Lego DC Comics Superheroes: The Flash

Movie review by
Renee Schonfeld, Common Sense Media
Lego DC Comics Superheroes: The Flash Movie Poster Image
Part movie, part toy ad; fun, busy, and lots of action.
  • NR
  • 2018
  • 78 minutes

Parents say

age 7+
Based on 1 review

Kids say

age 7+
Based on 1 review

We think this movie stands out for:

A lot or a little?

The parents' guide to what's in this movie.

Educational Value

Atom is a scientist and briefly references some scientific information. Mostly meant to entertain.

Positive Messages

To be the best superhero you can be, one must: 1) slow down, 2) be aware of your surroundings, and 3) have a plan. This concept is delivered with clarity and repeated to illustrate its value. At a significant moment, Flash's power over the planet is complete. He comments "No one should have this much power," and relinquishes some of it.

Positive Role Models & Representations

Justice League members are courageous, loyal, determined, and resourceful. This entry is focused on male characters, with females played as sidekicks and assistants. Some ethnic diversity.

Violence & Scariness

Cartoon violence is frequent: lightning bolts, ray guns, explosions, knockdowns, a cannon, a spider, characters trapped, chases, races, electric shocks. 

Sexy Stuff
Language
Consumerism

Part movie, part toy ad.

Drinking, Drugs & Smoking

What parents need to know

Parents need to know that Lego DC Comics Superheroes: The Flash is the latest partnership between Lego toys and DC Comics. The Flash is a member of the Justice League, and his superpower is speed. Flash is fast. He can run like "a flash" and do just about everything with extraordinary velocity, sometimes overcoming the laws of physics. In this adventure, Flash and the Atom are the primary heroes. Other classic League members (Superman, Batman, Wonder Woman) are mostly in the background. The expected animated action is frequent, often comic, and no one is ever injured or killed. Characters come up against lightning, ray guns, cannon fire, explosions, capture, and cackling villains -- who, as usual, want to rule the world, or at least the city. The movie spotlights some DC characters relatively new to the Lego brand (i.e., the Atom, Firepower, Reverse Flash), enhancing the marketing potential for younger fans of the DC Comics franchise. OK for kids who are comfortable with real versus pretend violence.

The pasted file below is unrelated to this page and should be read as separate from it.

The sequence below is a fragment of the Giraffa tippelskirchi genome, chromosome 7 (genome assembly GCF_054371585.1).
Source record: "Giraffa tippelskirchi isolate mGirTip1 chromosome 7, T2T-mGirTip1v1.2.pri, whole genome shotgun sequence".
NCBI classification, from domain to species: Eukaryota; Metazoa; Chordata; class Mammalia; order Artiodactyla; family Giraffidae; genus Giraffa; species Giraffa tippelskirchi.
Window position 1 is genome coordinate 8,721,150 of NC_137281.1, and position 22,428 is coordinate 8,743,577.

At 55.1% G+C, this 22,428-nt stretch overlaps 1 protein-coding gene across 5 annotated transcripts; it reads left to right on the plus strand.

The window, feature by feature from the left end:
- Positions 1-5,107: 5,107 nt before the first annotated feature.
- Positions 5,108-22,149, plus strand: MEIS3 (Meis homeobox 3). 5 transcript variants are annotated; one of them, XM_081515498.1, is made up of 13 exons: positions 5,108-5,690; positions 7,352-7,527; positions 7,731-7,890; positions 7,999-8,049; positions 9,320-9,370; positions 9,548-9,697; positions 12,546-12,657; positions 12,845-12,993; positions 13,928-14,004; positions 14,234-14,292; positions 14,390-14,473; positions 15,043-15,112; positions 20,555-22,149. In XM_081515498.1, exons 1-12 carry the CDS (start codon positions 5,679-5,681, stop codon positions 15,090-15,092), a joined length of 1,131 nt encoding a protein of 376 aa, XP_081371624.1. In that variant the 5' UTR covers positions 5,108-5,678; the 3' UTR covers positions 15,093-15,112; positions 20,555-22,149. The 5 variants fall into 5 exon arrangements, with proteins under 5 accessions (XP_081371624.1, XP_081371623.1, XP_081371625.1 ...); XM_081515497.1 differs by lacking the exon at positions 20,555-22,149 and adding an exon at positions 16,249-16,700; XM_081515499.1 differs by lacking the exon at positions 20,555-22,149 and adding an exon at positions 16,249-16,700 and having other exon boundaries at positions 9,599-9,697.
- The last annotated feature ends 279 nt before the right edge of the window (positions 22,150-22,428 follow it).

User Reviews

Parent of a 10 and 12 year old Written byHendo H. U March 17, 2018
Kid, 8 years old April 19, 2018

What's the story?

In LEGO DC COMICS SUPERHEROES: THE FLASH, Flash (James Arnold Taylor)  and the Atom (Eric Bauza), this story's newest member of the League, take on the Joker and Reverse Flash, two recurring supervillains. It isn't enough that the Joker has taken Metropolis by storm -- it's a storm of laughing gas, which threatens to find its citizens "laughing themselves to death." No sooner are his nefarious efforts stopped when the Flash experiences a strange phenomenon: He's being forced to relive the same day over and over again in a never-ending time loop. Who or what is responsible? Could it be Reverse Flash, who desperately wants to prove himself the "greatest speedster of all time," and take over the world in the process? Making matters even worse, the Atom, despite all of his scientific knowledge, can't regain his human-size form; he's trapped and tiny just when the world needs him most. Could these two Justice League members have met the enemy that will finally be their undoing? Or will they regain their powers and help the Justice League in its latest mission to save the world?

Is it any good?

It's hard to imagine that Lego and DC Comics could jam any more characters into one film meant to delight kids and market colorful plastic bricks at the same time. Fortunately for the brand, there's a boundless supply of superheroes, superpets, and supervillains that have been created over decades. Lego DC Comics Superheroes: The Flash focuses on one of the most likable. As a role model, Flash is helpful, loyal, less brash than some. And, on a positive note, a strong message is clearly delivered in the movie, and repeated for emphasis. Kids learn that when undertaking a task, it's valuable to "slow down, be aware of your surroundings, and have a plan." If young audiences can't follow the multiple plots and keep track of the onslaught of characters, they'll still enjoy the near nonstop cartoon action and the jokes, including a funny musical number. 

Talk to your kids about ...

  • Families can talk about "cross-marketing," which has companies working together to help sales. In the case of Lego DC Comics Superheroes: The Flash, the movie helps sell toys, and the toys help sell the movie. How does your family handle the pressure to buy toys introduced in the movies you see?

  • This movie has an important message for its viewers: "Slow down, be aware of your surroundings, and have a plan." In what way(s) might you apply this message to your own behavior? Does it surprise you when you learn something positive from a movie?

  • Reliving the same day is a popular fantasy theme in movies and stories. Why do you think such a "do-over" is so appealing? Be creative: Imagine and write about a day in your life that you would like to live again -- either simply to enjoy that day, or to make changes. 

Movie details

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